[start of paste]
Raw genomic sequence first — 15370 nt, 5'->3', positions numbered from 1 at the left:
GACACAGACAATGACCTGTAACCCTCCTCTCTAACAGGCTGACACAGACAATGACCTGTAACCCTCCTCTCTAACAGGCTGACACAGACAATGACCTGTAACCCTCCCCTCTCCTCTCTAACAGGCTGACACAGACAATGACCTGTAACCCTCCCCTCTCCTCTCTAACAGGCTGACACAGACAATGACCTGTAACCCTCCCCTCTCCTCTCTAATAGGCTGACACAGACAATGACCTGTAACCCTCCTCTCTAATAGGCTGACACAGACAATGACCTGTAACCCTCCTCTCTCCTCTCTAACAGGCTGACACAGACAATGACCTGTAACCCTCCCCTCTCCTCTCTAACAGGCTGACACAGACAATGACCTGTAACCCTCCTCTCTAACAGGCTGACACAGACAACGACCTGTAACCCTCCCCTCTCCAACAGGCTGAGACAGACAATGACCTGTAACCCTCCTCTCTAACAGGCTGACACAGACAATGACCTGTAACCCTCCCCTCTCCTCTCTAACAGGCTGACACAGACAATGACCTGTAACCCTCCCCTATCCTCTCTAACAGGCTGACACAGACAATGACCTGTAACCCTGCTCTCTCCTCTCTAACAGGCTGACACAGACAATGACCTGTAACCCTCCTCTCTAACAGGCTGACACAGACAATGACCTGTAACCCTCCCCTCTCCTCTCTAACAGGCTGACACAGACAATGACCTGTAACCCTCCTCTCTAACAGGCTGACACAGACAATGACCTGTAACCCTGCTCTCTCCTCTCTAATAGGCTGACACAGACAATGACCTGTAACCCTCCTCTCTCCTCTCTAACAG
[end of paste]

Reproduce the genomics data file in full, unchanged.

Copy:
Raw genomic sequence first — 15370 nt, 5'->3', positions numbered from 1 at the left:
GACACAGACAATGACCTGTAACCCTCCTCTCTAACAGGCTGACACAGACAATGACCTGTAACCCTCCTCTCTAACAGGCTGACACAGACAATGACCTGTAACCCTCCCCTCTCCTCTCTAACAGGCTGACACAGACAATGACCTGTAACCCTCCCCTCTCCTCTCTAACAGGCTGACACAGACAATGACCTGTAACCCTCCCCTCTCCTCTCTAATAGGCTGACACAGACAATGACCTGTAACCCTCCTCTCTAATAGGCTGACACAGACAATGACCTGTAACCCTCCTCTCTCCTCTCTAACAGGCTGACACAGACAATGACCTGTAACCCTCCCCTCTCCTCTCTAACAGGCTGACACAGACAATGACCTGTAACCCTCCTCTCTAACAGGCTGACACAGACAACGACCTGTAACCCTCCCCTCTCCAACAGGCTGAGACAGACAATGACCTGTAACCCTCCTCTCTAACAGGCTGACACAGACAATGACCTGTAACCCTCCCCTCTCCTCTCTAACAGGCTGACACAGACAATGACCTGTAACCCTCCCCTATCCTCTCTAACAGGCTGACACAGACAATGACCTGTAACCCTGCTCTCTCCTCTCTAACAGGCTGACACAGACAATGACCTGTAACCCTCCTCTCTAACAGGCTGACACAGACAATGACCTGTAACCCTCCCCTCTCCTCTCTAACAGGCTGACACAGACAATGACCTGTAACCCTCCTCTCTAACAGGCTGACACAGACAATGACCTGTAACCCTGCTCTCTCCTCTCTAATAGGCTGACACAGACAATGACCTGTAACCCTCCTCTCTCCTCTCTAACAG